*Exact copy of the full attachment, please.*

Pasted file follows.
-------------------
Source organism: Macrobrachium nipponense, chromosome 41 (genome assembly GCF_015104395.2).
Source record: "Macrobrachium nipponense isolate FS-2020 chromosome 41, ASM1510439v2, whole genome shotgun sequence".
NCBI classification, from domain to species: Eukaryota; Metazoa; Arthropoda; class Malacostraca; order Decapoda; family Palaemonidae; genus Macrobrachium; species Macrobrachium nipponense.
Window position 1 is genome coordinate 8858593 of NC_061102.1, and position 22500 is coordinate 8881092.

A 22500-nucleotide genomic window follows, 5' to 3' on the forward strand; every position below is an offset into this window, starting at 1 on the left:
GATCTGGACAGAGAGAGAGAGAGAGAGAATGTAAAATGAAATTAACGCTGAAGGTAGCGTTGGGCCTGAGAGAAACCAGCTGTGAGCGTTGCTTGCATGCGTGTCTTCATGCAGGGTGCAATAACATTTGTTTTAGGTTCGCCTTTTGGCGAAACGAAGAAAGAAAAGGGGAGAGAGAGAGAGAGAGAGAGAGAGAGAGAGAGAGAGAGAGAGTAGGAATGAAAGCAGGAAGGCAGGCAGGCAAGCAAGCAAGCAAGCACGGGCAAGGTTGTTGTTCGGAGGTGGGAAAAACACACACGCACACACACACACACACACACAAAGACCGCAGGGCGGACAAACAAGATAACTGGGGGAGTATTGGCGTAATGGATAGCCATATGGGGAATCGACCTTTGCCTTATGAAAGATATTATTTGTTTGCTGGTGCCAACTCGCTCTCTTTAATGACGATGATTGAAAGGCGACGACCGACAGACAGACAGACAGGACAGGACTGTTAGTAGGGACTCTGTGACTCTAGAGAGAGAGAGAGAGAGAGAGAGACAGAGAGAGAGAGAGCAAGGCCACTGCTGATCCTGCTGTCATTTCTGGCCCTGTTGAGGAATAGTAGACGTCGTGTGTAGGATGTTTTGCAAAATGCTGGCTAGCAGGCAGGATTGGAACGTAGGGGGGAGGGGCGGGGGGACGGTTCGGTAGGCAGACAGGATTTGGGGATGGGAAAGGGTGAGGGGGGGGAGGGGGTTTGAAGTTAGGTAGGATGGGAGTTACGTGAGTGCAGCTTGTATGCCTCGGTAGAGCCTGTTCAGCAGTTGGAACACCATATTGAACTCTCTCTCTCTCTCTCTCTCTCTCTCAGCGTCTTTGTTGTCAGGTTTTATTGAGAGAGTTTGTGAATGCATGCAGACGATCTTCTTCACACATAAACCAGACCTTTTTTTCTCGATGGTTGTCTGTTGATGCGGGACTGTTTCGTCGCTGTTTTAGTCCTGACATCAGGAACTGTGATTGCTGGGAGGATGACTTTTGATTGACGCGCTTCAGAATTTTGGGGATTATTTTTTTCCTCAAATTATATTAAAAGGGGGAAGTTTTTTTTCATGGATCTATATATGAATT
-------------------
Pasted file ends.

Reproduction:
Source organism: Macrobrachium nipponense, chromosome 41 (genome assembly GCF_015104395.2).
Source record: "Macrobrachium nipponense isolate FS-2020 chromosome 41, ASM1510439v2, whole genome shotgun sequence".
NCBI classification, from domain to species: Eukaryota; Metazoa; Arthropoda; class Malacostraca; order Decapoda; family Palaemonidae; genus Macrobrachium; species Macrobrachium nipponense.
Window position 1 is genome coordinate 8858593 of NC_061102.1, and position 22500 is coordinate 8881092.

A 22500-nucleotide genomic window follows, 5' to 3' on the forward strand; every position below is an offset into this window, starting at 1 on the left:
GATCTGGACAGAGAGAGAGAGAGAGAGAATGTAAAATGAAATTAACGCTGAAGGTAGCGTTGGGCCTGAGAGAAACCAGCTGTGAGCGTTGCTTGCATGCGTGTCTTCATGCAGGGTGCAATAACATTTGTTTTAGGTTCGCCTTTTGGCGAAACGAAGAAAGAAAAGGGGAGAGAGAGAGAGAGAGAGAGAGAGAGAGAGAGAGAGAGAGAGTAGGAATGAAAGCAGGAAGGCAGGCAGGCAAGCAAGCAAGCAAGCACGGGCAAGGTTGTTGTTCGGAGGTGGGAAAAACACACACGCACACACACACACACACACACAAAGACCGCAGGGCGGACAAACAAGATAACTGGGGGAGTATTGGCGTAATGGATAGCCATATGGGGAATCGACCTTTGCCTTATGAAAGATATTATTTGTTTGCTGGTGCCAACTCGCTCTCTTTAATGACGATGATTGAAAGGCGACGACCGACAGACAGACAGACAGGACAGGACTGTTAGTAGGGACTCTGTGACTCTAGAGAGAGAGAGAGAGAGAGAGAGACAGAGAGAGAGAGAGCAAGGCCACTGCTGATCCTGCTGTCATTTCTGGCCCTGTTGAGGAATAGTAGACGTCGTGTGTAGGATGTTTTGCAAAATGCTGGCTAGCAGGCAGGATTGGAACGTAGGGGGGAGGGGCGGGGGGACGGTTCGGTAGGCAGACAGGATTTGGGGATGGGAAAGGGTGAGGGGGGGGAGGGGGTTTGAAGTTAGGTAGGATGGGAGTTACGTGAGTGCAGCTTGTATGCCTCGGTAGAGCCTGTTCAGCAGTTGGAACACCATATTGAACTCTCTCTCTCTCTCTCTCTCTCTCTCAGCGTCTTTGTTGTCAGGTTTTATTGAGAGAGTTTGTGAATGCATGCAGACGATCTTCTTCACACATAAACCAGACCTTTTTTTCTCGATGGTTGTCTGTTGATGCGGGACTGTTTCGTCGCTGTTTTAGTCCTGACATCAGGAACTGTGATTGCTGGGAGGATGACTTTTGATTGACGCGCTTCAGAATTTTGGGGATTATTTTTTTCCTCAAATTATATTAAAAGGGGGAAGTTTTTTTTCATGGATCTATATATGAATT